I hate to see artists who are real safe. I love to see artists swing for the fences sometimes.—Lee Ann Womack
Listening to new music and new artists can be very fulfilling. At the same time, it can be extremely frustrating, especially when an artist who sounds really good on one song doesn’t follow with an equally impressive tone on their subsequent material. I’m not a huge fan of one-hit wonders or mentioning an artist’s name and finding no one else has a clue who I’m talking about.
By adding music to our discussion and photos here, we are treading into somewhat dangerous territory. People tend to be very adamant about who they like and who they don’t. From the very outset, I want to be clear that just because we like an artist’s music doesn’t mean we endorse them as people or the opinions they might later express that prove to be offensive. If there’s anything we have learned the past couple of years it is that the bigger the hero the more people want to see them fall. I don’t understand that mentality, but I can’t keep it from happening. We’re not doing deep background checks here.
Instead, what we’re offering are some gentle suggestions, artists whose music causes me to stop what I’m doing and listen. Yes, we are cheating a bit. I rely on what new artists Spotify throws at me. I understand the limitations of using that single source, but no one is sending me demos and I don’t have time to troll YouTube. A good song is a good song, though, and a good artist transcends the media source. We’ll offer a few that we like and let you take it from there.
To start off the year, let’s talk about a few artists who caught our attention last year and we’re hoping continue to impress.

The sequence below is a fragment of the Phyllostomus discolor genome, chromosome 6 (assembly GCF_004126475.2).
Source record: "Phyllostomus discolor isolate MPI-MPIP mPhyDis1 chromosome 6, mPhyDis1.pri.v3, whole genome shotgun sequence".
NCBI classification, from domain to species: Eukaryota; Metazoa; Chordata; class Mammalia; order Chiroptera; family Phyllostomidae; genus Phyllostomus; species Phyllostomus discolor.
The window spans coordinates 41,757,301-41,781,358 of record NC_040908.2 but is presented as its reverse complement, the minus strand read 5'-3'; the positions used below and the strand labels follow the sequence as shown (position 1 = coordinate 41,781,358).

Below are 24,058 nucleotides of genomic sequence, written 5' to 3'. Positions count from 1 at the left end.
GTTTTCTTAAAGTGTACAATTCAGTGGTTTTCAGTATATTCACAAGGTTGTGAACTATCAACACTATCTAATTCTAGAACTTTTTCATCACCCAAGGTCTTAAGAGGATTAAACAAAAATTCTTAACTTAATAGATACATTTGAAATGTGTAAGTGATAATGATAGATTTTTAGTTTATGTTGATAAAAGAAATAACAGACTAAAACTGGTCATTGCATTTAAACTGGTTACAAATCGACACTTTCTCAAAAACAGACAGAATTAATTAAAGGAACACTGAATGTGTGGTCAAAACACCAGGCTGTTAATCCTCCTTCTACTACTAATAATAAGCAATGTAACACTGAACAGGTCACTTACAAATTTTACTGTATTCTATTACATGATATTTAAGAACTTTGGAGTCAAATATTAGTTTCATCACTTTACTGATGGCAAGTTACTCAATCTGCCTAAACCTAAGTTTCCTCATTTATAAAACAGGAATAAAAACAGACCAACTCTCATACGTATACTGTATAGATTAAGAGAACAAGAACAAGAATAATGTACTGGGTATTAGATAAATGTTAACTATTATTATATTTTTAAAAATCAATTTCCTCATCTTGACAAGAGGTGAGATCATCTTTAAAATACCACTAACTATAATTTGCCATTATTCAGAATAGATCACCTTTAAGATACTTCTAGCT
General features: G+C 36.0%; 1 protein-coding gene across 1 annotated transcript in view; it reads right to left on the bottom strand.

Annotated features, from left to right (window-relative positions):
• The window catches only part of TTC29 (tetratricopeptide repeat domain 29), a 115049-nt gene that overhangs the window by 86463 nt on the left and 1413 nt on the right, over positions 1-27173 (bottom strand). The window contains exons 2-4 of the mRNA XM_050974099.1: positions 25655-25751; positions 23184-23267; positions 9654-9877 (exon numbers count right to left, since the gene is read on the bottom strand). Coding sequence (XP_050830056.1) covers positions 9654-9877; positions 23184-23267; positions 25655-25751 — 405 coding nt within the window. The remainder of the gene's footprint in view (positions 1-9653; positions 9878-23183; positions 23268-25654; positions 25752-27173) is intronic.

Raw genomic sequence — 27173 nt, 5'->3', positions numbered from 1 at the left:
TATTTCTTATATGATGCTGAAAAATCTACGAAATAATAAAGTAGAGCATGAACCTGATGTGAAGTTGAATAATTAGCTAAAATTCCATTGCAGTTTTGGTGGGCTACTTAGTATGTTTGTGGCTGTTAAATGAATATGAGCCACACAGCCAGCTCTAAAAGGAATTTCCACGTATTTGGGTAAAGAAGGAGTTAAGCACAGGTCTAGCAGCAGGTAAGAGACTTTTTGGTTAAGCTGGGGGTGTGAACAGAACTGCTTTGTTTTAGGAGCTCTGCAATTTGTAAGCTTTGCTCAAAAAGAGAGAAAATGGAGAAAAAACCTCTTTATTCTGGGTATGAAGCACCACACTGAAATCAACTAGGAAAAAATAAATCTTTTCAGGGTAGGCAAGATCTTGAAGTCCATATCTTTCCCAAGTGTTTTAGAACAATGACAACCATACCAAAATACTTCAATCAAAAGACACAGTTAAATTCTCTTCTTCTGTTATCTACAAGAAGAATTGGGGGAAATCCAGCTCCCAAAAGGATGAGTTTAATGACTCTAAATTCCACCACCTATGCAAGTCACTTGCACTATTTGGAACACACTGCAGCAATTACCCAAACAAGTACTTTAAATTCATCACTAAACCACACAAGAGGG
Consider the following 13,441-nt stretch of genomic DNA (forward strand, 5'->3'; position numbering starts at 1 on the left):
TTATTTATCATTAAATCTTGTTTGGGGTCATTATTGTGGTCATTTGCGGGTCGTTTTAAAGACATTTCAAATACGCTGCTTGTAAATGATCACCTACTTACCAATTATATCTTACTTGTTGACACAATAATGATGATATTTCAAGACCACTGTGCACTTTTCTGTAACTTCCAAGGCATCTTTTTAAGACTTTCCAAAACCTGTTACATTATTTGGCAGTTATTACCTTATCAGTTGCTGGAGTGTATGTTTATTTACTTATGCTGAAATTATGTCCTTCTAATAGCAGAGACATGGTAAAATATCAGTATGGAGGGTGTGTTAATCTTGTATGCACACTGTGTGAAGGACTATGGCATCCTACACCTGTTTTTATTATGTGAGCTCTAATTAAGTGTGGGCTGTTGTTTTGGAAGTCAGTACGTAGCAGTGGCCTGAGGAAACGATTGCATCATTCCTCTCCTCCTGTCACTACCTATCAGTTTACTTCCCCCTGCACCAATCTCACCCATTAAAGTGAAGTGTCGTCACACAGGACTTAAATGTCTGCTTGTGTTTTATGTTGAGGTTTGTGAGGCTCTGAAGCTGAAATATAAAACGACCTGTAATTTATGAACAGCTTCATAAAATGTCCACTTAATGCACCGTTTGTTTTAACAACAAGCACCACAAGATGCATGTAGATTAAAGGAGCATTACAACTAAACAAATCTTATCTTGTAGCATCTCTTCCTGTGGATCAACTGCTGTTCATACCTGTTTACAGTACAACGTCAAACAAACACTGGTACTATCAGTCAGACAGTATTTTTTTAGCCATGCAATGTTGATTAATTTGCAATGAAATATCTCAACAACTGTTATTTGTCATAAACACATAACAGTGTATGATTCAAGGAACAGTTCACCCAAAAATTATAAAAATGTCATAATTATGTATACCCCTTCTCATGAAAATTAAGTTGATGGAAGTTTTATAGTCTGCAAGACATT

Saint Raymond, aka Callum Burrows, represents yet another instance where what’s big in the UK or Europe has difficulty “jumping the pond” to the US market. For British listeners, Saint Raymond is hardly a new name, having been showing up on charts in the UK for a couple of years now. American radio has yet to catch on, though, and US listeners are being cheated out of Burrows’ smooth voice. The pop rock sound isn’t too heavy and not over-produced. Give it a try.
I Want You, a song by Saint Raymond on Spotify
I’m a sucker for a good, bare piano accompaniment because of the way it lets a vocalist shine. That is why I’m sharing Australian artist Conrad Sewell’s second single and not his first. Granted, the first one, Hold Me Up, did extremely well and is a great song, but Start Again really lets his voice shine through. What is it with all these young guys and really high voice ranges, though? Adam Levine might want to be careful. Guys like Sewell could end up replacing him.
Start Again, an album by Conrad Sewell on Spotify
My ears can spot a church-trained voice a mile away and I was smitten with Ms. Day’s sound before she made it to the second word of the song. She has a classic jazz/soul sound that takes one from a smokey Saturday night right on into the emotional confession of Sunday morning as effortlessly as a well-aged brandy. I can’t wait to hear a lot more from this voice. I’m linking you to Rise Up, but you’ll want to listen to Forever Mine as well. She’s touring this year and will be in Indianapolis in June.
Rise Up, a song by Andra Day on Spotify
The guys in Jr Jr aren’t exactly new. Joshua Epstein and Daniel Zott have been making music together since 2009. If you heard of them, though, it was under the name Dale Earnhardt, Jr., borrowed with permission and blessing from the NASCAR driver of the same name. One can see where that might have confused a few people. I’ve heard the driver try to sing; it wasn’t pretty. So, they’ve re-branded as Jr Jr and hopefully that will be the boost they need to push heavily into the mainstream. If you liked the Beach Boys, you’ll love these guys. Their harmonies are tight. Take a listen.
Gone, a song by JR JR on Spotify
Don’t tell me the folks at Atlantic Records weren’t thinking about Adele and Sam Smith when they signed Jess Glynne. The comparisons are inevitable. The British singer’s voice is strong, soulful, and full of emotion. With a Grammy already in her pocket for last year’s Best Dance Song, her new single, Hold My Hand, is driving, fun, and as they used to say on American Bandstand, “very easy to dance to.” The biggest challenge she faces is that Adele is dominating the market so strongly that Glynne’s similar sounding tone may not stand out well enough for people to notice. Listen, though. You’ll be impressed.
Hold My Hand, an album by Jess Glynne on Spotify
Will any of these artists list 2016 as their big breakout year? We’ll see. I definitely look forward to hearing more from all of them.